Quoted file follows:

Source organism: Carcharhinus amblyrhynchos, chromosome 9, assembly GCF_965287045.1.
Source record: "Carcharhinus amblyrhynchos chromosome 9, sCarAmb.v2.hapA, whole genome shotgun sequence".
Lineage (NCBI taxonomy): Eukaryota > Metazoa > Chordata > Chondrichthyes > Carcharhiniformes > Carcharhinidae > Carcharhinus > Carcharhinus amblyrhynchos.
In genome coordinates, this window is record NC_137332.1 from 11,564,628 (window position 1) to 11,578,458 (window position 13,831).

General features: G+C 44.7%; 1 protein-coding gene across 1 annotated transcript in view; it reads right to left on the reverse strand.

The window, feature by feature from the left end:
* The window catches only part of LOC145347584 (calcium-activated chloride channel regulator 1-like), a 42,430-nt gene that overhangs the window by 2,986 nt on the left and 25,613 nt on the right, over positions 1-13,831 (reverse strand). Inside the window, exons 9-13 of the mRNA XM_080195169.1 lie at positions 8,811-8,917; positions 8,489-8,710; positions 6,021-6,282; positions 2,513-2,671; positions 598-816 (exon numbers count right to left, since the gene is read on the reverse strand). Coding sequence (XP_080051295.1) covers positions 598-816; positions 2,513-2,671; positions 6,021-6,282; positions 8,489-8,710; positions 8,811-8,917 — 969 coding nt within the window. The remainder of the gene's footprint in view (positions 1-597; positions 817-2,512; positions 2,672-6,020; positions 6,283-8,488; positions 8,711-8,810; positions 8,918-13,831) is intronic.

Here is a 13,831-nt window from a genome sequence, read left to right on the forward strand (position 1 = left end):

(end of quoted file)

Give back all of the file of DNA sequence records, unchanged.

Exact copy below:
Source organism: Carcharhinus amblyrhynchos, chromosome 9, assembly GCF_965287045.1.
Source record: "Carcharhinus amblyrhynchos chromosome 9, sCarAmb.v2.hapA, whole genome shotgun sequence".
Lineage (NCBI taxonomy): Eukaryota > Metazoa > Chordata > Chondrichthyes > Carcharhiniformes > Carcharhinidae > Carcharhinus > Carcharhinus amblyrhynchos.
In genome coordinates, this window is record NC_137332.1 from 11,564,628 (window position 1) to 11,578,458 (window position 13,831).

General features: G+C 44.7%; 1 protein-coding gene across 1 annotated transcript in view; it reads right to left on the reverse strand.

The window, feature by feature from the left end:
* The window catches only part of LOC145347584 (calcium-activated chloride channel regulator 1-like), a 42,430-nt gene that overhangs the window by 2,986 nt on the left and 25,613 nt on the right, over positions 1-13,831 (reverse strand). Inside the window, exons 9-13 of the mRNA XM_080195169.1 lie at positions 8,811-8,917; positions 8,489-8,710; positions 6,021-6,282; positions 2,513-2,671; positions 598-816 (exon numbers count right to left, since the gene is read on the reverse strand). Coding sequence (XP_080051295.1) covers positions 598-816; positions 2,513-2,671; positions 6,021-6,282; positions 8,489-8,710; positions 8,811-8,917 — 969 coding nt within the window. The remainder of the gene's footprint in view (positions 1-597; positions 817-2,512; positions 2,672-6,020; positions 6,283-8,488; positions 8,711-8,810; positions 8,918-13,831) is intronic.

Here is a 13,831-nt window from a genome sequence, read left to right on the forward strand (position 1 = left end):